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How Can Cheese Be Made Sustainable? An Actor-Network Analysis

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posted on 09.08.2018, 15:02 authored by Hannah Brooking
The notions of eco-localism and sustainable intensification have emerged as approaches for sustainable food and sustainable agriculture in the sustainability literature. With regard to these two notions, a lot of the focus in the literature has been on the farm or the dairy but this study seeks to explore their applicability to the study of the production, distribution and consumption of cheese, moving beyond the farm gate. This study examines the discourses of sustainability within three different cheese actor-networks including the degree to which various discourses of sustainability are embedded in the actual practices and products produced. This interdisciplinary study also investigates the sustainability issues and potential solutions for achieving sustainability as well as providing a system development system that has a potential for making actor-network theory (ANT) more practical. Cheese is thought to be notoriously unsustainable, as on average 10 litres of milk is needed to make just 1kg of hard cheese and there are concerns over the amounts of methane and other greenhouse gas emissions as well as environmental waste across the network. Cheese is important for sustaining rural livelihoods and important for employment, especially in the context of concerns over milk prices, falling farm incomes and reductions in dairy farming. Many dairy farmers are therefore looking to diversify and add value to their milk production, by turning to cheesemaking. The Specialist Cheesemakers Association (SCA) has recorded an increase in both enquiries from dairy farmers and new members joining (Specialist Cheese makers Association, 2015). This study explores the adoption of two approaches that can combine as a set method to explore sustainability. These two approaches are Actor Network Theory (ANT) and the computer science system development methodology, i*. ANT is used in combination with i* to develop a methodological framework. This research applies this framework to eco-localist and sustainably intensified cheese networks from production to consumption, from farm-to-fork. A collection of semi-structured interviews, questionnaires and ethnographic observations were used to assemble information on sustainability challenges within milk production, cheesemaking, distribution and sales. This research produced a sustainability framework and determined that ‘sustainable cheese’ is not a fictitious agri-food but it is hard to achieve ‘sustainability’ as there is no finite end. The study also identified sustainability problems for eco-localist and sustainably intensive cheese actor-networks and explored potential ways to demonstrably improve the sustainability of cheese.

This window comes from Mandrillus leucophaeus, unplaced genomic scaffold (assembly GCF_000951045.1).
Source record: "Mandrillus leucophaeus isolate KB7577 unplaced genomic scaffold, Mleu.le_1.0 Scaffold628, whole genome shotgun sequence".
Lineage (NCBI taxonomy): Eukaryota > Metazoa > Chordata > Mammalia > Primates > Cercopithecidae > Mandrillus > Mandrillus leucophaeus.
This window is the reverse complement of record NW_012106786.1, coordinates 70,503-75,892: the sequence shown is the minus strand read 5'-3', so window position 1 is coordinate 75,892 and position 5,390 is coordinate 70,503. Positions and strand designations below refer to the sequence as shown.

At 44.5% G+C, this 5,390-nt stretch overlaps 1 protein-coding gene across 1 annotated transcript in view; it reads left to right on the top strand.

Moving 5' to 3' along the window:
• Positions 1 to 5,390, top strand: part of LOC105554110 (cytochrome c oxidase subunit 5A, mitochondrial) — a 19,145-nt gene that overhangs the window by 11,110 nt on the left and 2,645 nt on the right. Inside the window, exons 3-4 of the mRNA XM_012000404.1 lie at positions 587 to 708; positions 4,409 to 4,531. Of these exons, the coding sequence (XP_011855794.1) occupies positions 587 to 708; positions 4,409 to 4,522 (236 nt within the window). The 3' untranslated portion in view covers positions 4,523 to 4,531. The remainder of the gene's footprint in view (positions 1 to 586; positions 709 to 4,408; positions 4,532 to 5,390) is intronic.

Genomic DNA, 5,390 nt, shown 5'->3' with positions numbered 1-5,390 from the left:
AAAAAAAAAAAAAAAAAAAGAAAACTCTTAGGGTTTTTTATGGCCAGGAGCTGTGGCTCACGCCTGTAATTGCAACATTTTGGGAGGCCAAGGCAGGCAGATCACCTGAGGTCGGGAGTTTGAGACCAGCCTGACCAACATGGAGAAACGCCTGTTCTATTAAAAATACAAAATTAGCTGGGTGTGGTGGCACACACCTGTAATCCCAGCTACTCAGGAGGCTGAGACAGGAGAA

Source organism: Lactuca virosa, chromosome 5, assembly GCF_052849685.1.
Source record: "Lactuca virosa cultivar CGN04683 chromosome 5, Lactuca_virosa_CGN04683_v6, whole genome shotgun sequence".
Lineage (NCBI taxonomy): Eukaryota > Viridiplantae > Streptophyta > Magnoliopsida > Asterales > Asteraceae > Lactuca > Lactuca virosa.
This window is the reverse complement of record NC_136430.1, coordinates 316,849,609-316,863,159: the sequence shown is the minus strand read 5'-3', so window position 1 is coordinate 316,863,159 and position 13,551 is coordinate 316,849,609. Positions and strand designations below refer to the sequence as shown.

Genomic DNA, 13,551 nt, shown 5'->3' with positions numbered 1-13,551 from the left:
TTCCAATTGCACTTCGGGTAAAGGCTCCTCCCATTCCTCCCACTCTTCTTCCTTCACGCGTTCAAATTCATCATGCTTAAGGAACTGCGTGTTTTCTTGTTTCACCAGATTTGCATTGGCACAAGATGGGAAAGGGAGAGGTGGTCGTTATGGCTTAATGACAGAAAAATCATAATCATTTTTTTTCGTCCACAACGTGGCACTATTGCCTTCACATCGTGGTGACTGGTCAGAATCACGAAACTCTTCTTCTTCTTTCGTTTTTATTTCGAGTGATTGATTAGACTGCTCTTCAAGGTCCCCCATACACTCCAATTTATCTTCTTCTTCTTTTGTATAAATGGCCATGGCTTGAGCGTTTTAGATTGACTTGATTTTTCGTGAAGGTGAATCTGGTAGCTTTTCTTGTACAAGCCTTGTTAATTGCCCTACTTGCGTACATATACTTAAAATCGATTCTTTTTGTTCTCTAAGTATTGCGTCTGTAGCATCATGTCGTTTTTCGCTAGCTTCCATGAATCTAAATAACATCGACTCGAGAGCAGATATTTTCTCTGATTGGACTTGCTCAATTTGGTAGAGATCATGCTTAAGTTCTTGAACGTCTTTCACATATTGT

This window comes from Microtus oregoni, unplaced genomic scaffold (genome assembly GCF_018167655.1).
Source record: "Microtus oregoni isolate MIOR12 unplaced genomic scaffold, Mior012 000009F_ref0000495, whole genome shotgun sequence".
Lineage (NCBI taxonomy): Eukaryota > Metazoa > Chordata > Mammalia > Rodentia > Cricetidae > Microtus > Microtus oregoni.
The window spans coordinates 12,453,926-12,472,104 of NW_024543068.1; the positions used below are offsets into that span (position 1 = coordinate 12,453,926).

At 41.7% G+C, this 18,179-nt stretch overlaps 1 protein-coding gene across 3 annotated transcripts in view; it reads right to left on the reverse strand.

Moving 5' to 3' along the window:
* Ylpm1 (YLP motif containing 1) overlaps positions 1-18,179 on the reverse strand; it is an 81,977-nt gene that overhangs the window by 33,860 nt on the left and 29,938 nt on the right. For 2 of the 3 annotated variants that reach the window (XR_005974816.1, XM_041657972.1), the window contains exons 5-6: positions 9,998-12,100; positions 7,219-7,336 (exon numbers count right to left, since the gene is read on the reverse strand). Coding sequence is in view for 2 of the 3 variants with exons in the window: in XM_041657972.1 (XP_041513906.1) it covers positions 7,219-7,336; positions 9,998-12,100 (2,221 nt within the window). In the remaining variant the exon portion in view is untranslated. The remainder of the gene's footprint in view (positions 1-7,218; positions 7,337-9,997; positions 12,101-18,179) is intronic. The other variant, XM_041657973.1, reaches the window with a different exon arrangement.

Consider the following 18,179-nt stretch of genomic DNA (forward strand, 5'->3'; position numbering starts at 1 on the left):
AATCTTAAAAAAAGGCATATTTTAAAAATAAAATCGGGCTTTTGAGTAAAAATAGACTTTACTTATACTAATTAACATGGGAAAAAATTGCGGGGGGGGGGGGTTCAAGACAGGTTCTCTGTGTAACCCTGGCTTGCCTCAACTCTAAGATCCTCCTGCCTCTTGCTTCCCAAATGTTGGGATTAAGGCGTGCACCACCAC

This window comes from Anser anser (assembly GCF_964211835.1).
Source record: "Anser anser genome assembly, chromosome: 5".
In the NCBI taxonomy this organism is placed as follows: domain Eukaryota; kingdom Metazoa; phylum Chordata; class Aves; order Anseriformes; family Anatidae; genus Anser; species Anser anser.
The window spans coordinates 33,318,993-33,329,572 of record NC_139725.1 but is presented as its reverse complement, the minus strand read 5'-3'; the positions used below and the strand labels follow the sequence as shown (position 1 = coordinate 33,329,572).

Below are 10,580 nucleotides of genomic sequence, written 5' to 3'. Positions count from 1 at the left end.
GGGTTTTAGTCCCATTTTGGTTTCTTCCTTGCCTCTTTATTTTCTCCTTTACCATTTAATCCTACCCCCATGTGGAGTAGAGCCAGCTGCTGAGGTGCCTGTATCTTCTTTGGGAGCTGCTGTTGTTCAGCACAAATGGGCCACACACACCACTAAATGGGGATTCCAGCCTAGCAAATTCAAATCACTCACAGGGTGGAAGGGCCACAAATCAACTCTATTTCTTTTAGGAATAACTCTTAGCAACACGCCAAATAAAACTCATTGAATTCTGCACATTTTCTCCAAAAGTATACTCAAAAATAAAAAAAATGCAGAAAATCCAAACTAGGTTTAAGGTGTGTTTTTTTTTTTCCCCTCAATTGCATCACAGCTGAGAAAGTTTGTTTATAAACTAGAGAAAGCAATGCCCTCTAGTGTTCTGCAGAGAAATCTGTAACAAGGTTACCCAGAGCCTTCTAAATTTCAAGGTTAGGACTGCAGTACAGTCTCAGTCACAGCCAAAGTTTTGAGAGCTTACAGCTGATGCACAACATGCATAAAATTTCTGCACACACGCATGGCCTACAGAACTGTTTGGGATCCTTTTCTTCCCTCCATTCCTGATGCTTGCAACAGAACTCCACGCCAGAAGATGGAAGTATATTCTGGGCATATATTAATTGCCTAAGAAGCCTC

Phillips, Martin; Chitchyan, Ruzanna

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Department of Informatics

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University of Leicester

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